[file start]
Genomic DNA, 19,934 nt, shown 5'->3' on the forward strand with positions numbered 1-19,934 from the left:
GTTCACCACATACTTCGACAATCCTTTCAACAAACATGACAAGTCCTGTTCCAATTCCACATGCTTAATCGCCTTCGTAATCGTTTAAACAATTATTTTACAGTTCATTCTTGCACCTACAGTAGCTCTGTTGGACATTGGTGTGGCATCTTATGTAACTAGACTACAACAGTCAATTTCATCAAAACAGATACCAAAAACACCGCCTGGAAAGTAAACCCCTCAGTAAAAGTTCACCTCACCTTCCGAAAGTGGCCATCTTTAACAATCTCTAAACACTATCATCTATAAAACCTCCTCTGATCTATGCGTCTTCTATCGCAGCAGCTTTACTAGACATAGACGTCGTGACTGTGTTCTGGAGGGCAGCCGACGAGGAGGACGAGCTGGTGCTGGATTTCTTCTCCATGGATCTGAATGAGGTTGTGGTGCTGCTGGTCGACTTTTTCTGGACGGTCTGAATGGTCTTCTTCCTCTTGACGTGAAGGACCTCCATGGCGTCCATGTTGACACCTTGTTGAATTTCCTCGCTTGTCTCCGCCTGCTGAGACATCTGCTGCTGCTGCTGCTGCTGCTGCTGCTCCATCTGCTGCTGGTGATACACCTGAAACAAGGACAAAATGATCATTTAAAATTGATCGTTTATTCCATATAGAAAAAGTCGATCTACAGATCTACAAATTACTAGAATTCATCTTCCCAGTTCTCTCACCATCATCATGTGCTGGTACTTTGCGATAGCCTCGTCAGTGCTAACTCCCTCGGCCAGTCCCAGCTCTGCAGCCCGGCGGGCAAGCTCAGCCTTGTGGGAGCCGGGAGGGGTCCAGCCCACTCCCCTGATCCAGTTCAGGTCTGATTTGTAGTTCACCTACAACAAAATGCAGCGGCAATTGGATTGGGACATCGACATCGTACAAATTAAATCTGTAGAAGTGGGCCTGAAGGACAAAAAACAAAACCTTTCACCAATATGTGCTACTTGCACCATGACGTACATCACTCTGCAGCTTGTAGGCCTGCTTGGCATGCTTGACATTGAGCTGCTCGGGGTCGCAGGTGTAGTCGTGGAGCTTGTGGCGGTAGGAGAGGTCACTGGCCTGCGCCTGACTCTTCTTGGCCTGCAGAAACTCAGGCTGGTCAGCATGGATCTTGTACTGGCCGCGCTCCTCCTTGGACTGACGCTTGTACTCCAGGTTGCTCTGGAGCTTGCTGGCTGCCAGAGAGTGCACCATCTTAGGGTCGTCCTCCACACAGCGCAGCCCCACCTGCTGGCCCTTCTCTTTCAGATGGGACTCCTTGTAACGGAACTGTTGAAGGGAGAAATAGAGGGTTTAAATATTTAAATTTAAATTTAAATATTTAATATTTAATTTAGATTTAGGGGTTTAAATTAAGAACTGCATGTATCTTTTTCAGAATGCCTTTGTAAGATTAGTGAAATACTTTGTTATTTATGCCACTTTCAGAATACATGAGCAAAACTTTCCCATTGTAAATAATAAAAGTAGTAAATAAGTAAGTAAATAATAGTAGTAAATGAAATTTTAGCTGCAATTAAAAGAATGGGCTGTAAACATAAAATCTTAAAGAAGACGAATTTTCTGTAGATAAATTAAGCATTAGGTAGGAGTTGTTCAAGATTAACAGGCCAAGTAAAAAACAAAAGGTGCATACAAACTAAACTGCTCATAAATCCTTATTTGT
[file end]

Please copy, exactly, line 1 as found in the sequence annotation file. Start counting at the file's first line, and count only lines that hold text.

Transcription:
Genomic DNA, 19,934 nt, shown 5'->3' on the forward strand with positions numbered 1-19,934 from the left: